What makes us happy? The clear if indirect answer in “Pursuit of Happiness” is a lot of laughs, since that’s what the Nature Theater of Oklahoma, a notoriously inventive downtown theater company, provides in their new theater piece. “Pursuit of Happiness” is a bizarre and hilarious hybrid of physical comedy and surreal Hollywood parody, which swings wildly from the Wild West to the Iraq War, and from wondrously slapstick to borderline offensive to surreptitiously insightful. It is running at the NYU Skirball Center only through January 14, as part of the Under the Radar Festival. Catch it if you can.
Directors Pavol Liska and Kelly Copper have enlisted as their cast a half dozen dancers from EnKnapGroup, a dance company based in Slovenia, who hail from five different European countries. None reportedly have had speaking roles before, much less in English. Yet, they all speak with a spot-on exaggerated Western twang in the first scene, which takes place in a saloon, complete with a fake wooden wall dotted Wanted posters, a rifle and a noose.
The characters all behave like 19th century Wild West stereotypes via Hollywood — they drink whiskey from a glass that glides the length of the wooden bar; they swing belligerently through the saloon’s wooden double doors; they break into fights, draw guns at one another, play cards warily, and spit frequently into a spittoon. Yet what they say is completely at odds with what they are doing. They speak like 21st century stereotypes, quoting Thoreau, complaining about their stalled careers or failed relationships, waxing abstract.
“What makes you happy?” Gilles, dressed as a gunslinger, asks Jeffrey, before he slugs him. “As for my self, I’ve been able to do, the past seven years, only what I love.”
It may sound like one joke, but the many iterations of these jarring juxtapositions are consistently funny. On a deeper level, they manage both to parody Hollywood shoot-em-ups and to satirize our generations’ over-intellectualized self-absorption. There are even moments, when one can see uncomfortable parallels between the two. Ida the Wild West character wears a big black cowboy hat, has a black eye and missing teeth. But Ida the 21st century adult talks about her abusive ex-husband, who left her for a younger woman. There is still the juxtaposition of her ignorant twang and sentences like: “My self-confidence, already at its baseline minimum to start with, has been irretrievably obliterated.” But there’s an edge to this particular juxtaposition.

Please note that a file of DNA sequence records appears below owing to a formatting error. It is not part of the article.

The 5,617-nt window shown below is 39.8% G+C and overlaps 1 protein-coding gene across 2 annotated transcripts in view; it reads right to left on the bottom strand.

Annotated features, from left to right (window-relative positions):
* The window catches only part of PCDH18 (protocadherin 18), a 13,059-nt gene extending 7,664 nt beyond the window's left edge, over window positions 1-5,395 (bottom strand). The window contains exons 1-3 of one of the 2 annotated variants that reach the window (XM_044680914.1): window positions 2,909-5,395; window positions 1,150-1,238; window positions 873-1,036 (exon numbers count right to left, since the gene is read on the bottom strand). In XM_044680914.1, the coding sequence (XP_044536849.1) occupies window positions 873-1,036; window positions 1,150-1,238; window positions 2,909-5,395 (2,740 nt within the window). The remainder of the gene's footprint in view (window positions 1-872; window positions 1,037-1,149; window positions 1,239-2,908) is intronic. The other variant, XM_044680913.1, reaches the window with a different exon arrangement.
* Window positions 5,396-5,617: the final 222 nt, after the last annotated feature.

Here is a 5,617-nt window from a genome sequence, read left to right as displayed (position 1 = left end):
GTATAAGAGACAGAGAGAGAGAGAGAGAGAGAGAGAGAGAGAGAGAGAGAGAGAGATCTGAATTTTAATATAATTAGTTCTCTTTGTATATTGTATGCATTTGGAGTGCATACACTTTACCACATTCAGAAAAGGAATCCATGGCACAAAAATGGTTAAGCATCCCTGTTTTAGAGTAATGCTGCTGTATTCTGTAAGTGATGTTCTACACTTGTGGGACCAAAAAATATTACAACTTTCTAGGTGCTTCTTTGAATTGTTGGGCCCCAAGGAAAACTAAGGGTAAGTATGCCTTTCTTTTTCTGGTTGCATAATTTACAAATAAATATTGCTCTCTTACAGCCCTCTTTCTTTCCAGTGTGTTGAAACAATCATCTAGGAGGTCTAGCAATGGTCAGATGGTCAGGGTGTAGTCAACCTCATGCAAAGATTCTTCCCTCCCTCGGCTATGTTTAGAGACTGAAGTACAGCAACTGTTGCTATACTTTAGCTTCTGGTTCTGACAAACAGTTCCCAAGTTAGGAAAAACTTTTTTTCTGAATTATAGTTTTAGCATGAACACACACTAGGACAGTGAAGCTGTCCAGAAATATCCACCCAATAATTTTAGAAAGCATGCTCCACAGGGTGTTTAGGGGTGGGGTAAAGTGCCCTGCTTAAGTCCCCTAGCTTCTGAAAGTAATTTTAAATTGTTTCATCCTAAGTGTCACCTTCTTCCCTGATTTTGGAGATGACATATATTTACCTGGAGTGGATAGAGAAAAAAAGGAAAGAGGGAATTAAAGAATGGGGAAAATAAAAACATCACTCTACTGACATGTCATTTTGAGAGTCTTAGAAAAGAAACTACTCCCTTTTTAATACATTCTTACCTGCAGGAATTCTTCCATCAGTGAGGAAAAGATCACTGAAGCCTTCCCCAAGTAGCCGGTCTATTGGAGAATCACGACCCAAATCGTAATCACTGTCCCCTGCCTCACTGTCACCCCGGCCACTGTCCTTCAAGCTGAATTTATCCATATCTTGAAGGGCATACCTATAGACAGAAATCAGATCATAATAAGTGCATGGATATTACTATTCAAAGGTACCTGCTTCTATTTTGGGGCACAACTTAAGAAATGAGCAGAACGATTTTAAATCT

(Ida is portrayed by Ida Hellsten from Sweden; all of the characters are given the first names of the performer portraying them.)
During this first scene, which lasts almost an hour, the sombrero-wearing bartender (Bence Mezei from Hungary) has not said a word. Abruptly, he begins to speak – and is the only performer to speak for the next hour, an extraordinary tour-de-force in which he describes a screenplay he’s written about the EnKnapp Dance Company’s “gig in Baghdad.” It’s an elaborately absurd tall tale, which involves NATO troops and Iraqi troops, and drone attacks, and explosions and injuries and deaths. Some of the moments skirt with the tasteless. But the scene is redeemed by the laugh-inducing physicality of the agile dancers, who serve as visual accompaniment to the spoken narrative, and by a steady stream of jokes about Red Bull energy drink, which probably shouldn’t work, but do.
In addition to everything else they do right, the Nature Theater of Oklahoma projects subtitles on the back wall, even though everybody is speaking English. It’s the one thing this inimitably ingenious theater company does that every other theater companies can easily copy, and should.